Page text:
What’s in a Name?

Every six months, I go through this cycle where I wonder if I’m a sham.

I’ve identified myself as a “writer” for most of my (young) adult life, but I frequently find myself in a self-loathing moment where I wonder, “If I don’t write, can I call myself a writer?”

That niggling assertion frequently gets countered with: “Well, that’s a silly question to ask. It’s not that you don’t write; it’s that you don’t write for YOU. You write comments on students’ papers, you write hundreds of e-mails, and hundreds more notes. You write text messages and you write to-do lists. You’re writing!”

This is the logic I take with my teaching, too. I try to empower students and help them to believe that they ARE writers even if they major in biology and chemistry and animal science. I suppose at the heart of it, I like to say that all of us can identify as writers as long as we make the commit to thinking about our writing and being mindful of what we write, how we write, where we write, and why we write.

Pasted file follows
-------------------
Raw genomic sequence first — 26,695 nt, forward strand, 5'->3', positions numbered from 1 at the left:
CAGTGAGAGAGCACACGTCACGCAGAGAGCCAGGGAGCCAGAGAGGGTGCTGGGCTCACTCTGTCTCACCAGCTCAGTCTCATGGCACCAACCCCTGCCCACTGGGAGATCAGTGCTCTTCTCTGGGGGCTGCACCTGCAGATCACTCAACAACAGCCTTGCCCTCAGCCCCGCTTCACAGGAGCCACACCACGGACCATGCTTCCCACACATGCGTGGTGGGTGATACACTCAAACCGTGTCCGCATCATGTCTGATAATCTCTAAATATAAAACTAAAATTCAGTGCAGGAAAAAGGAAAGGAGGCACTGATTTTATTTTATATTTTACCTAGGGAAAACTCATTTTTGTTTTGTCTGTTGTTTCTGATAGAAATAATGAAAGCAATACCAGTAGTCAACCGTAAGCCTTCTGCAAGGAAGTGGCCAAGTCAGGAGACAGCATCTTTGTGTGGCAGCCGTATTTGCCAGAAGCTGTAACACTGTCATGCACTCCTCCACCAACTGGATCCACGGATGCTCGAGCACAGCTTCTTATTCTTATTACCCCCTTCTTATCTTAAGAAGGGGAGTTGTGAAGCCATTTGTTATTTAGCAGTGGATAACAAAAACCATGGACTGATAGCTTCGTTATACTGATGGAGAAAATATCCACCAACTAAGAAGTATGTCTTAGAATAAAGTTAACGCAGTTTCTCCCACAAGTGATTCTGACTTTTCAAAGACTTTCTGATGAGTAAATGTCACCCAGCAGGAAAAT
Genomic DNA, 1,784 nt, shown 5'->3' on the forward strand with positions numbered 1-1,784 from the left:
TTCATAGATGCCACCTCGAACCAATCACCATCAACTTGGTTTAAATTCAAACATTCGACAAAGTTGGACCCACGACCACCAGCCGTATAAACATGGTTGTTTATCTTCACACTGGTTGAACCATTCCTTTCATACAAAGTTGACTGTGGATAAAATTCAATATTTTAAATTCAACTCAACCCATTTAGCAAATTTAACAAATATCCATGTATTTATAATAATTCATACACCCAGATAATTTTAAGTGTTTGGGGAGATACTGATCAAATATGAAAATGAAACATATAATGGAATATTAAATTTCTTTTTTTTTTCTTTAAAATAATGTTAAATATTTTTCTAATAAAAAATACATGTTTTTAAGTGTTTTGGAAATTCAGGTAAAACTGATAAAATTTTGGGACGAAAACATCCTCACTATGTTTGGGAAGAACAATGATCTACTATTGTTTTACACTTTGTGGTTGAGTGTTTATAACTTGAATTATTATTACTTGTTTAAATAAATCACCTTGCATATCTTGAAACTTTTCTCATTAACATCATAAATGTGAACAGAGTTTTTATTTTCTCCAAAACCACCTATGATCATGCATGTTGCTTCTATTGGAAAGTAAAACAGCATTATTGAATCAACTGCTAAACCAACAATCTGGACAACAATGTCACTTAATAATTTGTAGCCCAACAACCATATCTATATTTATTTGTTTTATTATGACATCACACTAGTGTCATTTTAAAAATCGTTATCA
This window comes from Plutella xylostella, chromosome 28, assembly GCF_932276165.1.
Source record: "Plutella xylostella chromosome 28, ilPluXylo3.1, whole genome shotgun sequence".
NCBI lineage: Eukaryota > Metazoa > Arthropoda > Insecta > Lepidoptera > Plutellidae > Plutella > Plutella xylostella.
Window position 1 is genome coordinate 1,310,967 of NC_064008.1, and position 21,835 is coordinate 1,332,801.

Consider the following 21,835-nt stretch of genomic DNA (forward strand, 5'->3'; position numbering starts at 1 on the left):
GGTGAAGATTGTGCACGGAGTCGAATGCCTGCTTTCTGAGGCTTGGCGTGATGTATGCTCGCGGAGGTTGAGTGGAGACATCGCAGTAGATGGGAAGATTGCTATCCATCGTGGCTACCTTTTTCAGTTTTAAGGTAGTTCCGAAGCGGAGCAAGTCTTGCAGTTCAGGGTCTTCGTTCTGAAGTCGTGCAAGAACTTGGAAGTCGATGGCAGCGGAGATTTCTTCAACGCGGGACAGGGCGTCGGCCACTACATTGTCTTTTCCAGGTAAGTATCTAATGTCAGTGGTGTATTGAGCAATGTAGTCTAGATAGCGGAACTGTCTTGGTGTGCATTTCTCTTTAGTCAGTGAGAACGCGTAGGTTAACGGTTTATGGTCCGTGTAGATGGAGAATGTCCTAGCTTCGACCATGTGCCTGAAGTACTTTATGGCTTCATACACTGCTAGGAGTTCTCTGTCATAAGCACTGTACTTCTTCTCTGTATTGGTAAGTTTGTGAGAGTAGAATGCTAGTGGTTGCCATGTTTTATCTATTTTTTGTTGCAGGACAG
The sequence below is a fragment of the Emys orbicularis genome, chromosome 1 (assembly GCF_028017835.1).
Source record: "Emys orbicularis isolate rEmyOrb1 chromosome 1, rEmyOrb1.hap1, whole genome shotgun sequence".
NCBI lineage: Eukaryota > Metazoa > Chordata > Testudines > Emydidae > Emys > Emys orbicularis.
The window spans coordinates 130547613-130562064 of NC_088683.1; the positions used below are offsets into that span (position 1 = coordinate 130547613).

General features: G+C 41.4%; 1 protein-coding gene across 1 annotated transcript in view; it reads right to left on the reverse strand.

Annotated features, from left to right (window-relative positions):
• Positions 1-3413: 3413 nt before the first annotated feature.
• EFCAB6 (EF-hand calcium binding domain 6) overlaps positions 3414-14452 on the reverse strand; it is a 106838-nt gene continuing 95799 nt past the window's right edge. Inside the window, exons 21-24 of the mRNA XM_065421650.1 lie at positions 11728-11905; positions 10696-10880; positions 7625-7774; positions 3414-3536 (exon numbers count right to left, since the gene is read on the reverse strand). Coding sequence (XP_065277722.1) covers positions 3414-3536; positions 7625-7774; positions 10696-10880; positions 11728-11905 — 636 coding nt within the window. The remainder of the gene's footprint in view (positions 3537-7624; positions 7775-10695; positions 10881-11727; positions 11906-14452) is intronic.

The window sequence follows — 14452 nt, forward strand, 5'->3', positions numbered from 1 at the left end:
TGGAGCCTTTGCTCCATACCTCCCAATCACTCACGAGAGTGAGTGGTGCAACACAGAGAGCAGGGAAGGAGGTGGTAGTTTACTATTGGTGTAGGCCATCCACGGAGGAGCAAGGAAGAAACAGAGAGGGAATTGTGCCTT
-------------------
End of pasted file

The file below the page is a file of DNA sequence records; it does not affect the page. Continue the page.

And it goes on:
A question I find myself drawn to in my studies is, “how do we gain the awareness of our writing practice necessary to understand both the affordances and constraints of that practice?” The question to naturally follow this might be, “Well, what does it matter? Why should we be aware of the affordances and constraints of writing practice?”

I’d say the answer is simple: to ensure that we’re smart producers of content. What I’m afraid of is the knowledge that so much of my current writing practice in the digital age occurs in a place where content is endless. I write in a (virtual) institution that swallows up knowledge as quickly as possible, just gobbles it up. So, how do I remain aware of this institution that shapes the way I write without becoming completely paralyzed by it? I don’t want to produce content that doesn’t DO or SAY anything, but I also don’t want to be voiceless.

So, how does one get past these competing desires to be identified and to have a voice, but also to be mindful of the fact that it is very difficult to assert one’s voice in a room of chatter? I don’t yet have the answer to this, but maybe the answer doesn’t matter. Perhaps it’s still about speaking just loudly enough to create a small tremor of sound in the ceaseless murmur.

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